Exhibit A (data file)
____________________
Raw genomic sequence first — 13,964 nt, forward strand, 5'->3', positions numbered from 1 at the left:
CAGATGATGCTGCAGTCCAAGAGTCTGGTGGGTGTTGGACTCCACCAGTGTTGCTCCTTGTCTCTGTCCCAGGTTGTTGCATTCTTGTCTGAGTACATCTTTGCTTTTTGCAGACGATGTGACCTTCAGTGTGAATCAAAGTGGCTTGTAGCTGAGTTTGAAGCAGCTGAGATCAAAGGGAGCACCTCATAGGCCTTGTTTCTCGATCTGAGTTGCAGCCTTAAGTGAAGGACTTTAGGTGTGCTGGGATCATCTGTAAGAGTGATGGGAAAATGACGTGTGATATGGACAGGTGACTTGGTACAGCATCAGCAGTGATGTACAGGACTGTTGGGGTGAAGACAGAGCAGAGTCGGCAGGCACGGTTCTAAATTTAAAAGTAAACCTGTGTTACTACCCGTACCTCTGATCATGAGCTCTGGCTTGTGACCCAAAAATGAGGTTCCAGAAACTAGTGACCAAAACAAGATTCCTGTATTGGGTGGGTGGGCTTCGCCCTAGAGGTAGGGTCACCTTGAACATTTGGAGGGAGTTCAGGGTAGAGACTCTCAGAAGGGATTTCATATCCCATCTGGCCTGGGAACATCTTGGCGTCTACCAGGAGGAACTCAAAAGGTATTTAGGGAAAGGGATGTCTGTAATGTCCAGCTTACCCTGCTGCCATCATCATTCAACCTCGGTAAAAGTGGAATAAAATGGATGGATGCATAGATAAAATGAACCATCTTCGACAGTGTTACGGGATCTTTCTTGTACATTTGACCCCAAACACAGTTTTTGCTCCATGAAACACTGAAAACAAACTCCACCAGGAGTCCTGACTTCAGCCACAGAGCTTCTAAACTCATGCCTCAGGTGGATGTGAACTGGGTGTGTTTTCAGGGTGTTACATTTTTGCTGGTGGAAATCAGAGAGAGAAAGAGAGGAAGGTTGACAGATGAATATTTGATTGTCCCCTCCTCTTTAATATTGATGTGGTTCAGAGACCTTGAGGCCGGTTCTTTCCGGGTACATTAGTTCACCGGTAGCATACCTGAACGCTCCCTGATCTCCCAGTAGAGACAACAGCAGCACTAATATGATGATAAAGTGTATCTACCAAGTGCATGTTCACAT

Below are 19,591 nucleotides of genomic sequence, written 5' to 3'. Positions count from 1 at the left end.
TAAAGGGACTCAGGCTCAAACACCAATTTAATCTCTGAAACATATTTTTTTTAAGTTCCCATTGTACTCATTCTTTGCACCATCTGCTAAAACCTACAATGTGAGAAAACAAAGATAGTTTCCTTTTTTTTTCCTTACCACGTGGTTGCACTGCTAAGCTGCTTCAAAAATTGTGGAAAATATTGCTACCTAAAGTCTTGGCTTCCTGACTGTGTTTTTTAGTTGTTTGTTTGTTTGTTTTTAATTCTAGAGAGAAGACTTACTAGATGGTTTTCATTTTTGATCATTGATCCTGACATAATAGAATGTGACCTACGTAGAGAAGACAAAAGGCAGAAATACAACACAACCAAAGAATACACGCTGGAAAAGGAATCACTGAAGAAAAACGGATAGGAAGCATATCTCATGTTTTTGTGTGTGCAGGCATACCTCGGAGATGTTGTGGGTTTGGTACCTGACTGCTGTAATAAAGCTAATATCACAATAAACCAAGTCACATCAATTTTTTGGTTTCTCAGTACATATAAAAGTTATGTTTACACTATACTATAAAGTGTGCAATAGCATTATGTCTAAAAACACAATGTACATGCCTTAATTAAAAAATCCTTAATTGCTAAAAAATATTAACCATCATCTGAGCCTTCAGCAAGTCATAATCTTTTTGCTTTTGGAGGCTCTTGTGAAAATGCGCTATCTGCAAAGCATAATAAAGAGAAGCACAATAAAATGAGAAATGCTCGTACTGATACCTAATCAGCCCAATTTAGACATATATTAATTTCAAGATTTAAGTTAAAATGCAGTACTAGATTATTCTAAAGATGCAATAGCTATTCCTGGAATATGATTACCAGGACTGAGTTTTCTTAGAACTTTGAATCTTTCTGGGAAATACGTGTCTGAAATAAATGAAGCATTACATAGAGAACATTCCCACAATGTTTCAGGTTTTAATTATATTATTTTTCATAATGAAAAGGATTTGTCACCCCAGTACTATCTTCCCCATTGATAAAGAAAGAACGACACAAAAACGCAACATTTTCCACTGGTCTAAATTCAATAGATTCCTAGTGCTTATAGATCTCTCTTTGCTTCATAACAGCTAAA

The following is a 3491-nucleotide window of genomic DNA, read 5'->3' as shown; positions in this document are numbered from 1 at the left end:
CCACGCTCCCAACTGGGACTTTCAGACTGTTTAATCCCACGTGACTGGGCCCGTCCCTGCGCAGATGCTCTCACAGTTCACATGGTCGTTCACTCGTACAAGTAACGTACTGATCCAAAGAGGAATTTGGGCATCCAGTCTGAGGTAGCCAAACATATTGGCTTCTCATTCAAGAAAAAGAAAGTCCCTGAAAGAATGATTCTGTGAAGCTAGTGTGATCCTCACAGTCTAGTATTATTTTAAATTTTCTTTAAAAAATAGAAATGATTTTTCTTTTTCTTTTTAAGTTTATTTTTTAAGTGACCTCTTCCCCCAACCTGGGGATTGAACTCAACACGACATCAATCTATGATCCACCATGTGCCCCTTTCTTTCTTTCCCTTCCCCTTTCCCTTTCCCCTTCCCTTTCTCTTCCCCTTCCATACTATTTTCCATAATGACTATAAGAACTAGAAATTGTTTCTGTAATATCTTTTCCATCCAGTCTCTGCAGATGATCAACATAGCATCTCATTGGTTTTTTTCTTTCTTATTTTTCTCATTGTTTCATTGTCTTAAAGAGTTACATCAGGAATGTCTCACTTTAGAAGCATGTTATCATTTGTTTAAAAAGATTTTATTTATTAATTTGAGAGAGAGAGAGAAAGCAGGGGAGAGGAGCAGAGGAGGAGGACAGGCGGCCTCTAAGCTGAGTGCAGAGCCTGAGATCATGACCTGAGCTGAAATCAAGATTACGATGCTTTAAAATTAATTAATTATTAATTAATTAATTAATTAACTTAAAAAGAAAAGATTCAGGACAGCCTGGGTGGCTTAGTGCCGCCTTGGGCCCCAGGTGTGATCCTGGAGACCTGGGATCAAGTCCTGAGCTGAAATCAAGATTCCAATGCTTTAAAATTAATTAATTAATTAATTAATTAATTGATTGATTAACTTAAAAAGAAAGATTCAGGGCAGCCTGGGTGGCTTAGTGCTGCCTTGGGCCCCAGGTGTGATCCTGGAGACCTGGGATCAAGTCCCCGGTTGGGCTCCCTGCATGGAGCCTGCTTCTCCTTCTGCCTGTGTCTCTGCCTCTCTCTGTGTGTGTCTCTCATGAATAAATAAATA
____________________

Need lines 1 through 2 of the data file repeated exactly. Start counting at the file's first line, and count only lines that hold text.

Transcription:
Raw genomic sequence first — 13,964 nt, forward strand, 5'->3', positions numbered from 1 at the left:
CAGATGATGCTGCAGTCCAAGAGTCTGGTGGGTGTTGGACTCCACCAGTGTTGCTCCTTGTCTCTGTCCCAGGTTGTTGCATTCTTGTCTGAGTACATCTTTGCTTTTTGCAGACGATGTGACCTTCAGTGTGAATCAAAGTGGCTTGTAGCTGAGTTTGAAGCAGCTGAGATCAAAGGGAGCACCTCATAGGCCTTGTTTCTCGATCTGAGTTGCAGCCTTAAGTGAAGGACTTTAGGTGTGCTGGGATCATCTGTAAGAGTGATGGGAAAATGACGTGTGATATGGACAGGTGACTTGGTACAGCATCAGCAGTGATGTACAGGACTGTTGGGGTGAAGACAGAGCAGAGTCGGCAGGCACGGTTCTAAATTTAAAAGTAAACCTGTGTTACTACCCGTACCTCTGATCATGAGCTCTGGCTTGTGACCCAAAAATGAGGTTCCAGAAACTAGTGACCAAAACAAGATTCCTGTATTGGGTGGGTGGGCTTCGCCCTAGAGGTAGGGTCACCTTGAACATTTGGAGGGAGTTCAGGGTAGAGACTCTCAGAAGGGATTTCATATCCCATCTGGCCTGGGAACATCTTGGCGTCTACCAGGAGGAACTCAAAAGGTATTTAGGGAAAGGGATGTCTGTAATGTCCAGCTTACCCTGCTGCCATCATCATTCAACCTCGGTAAAAGTGGAATAAAATGGATGGATGCATAGATAAAATGAACCATCTTCGACAGTGTTACGGGATCTTTCTTGTACATTTGACCCCAAACACAGTTTTTGCTCCATGAAACACTGAAAACAAACTCCACCAGGAGTCCTGACTTCAGCCACAGAGCTTCTAAACTCATGCCTCAGGTGGATGTGAACTGGGTGTGTTTTCAGGGTGTTACATTTTTGCTGGTGGAAATCAGAGAGAGAAAGAGAGGAAGGTTGACAGATGAATATTTGATTGTCCCCTCCTCTTTAATATTGATGTGGTTCAGAGACCTTGAGGCCGGTTCTTTCCGGGTACATTAGTTCACCGGTAGCATACCTGAACGCTCCCTGATCTCCCAGTAGAGACAACAGCAGCACTAATATGATGATAAAGTGTATCTACCAAGTGCATGTTCACAT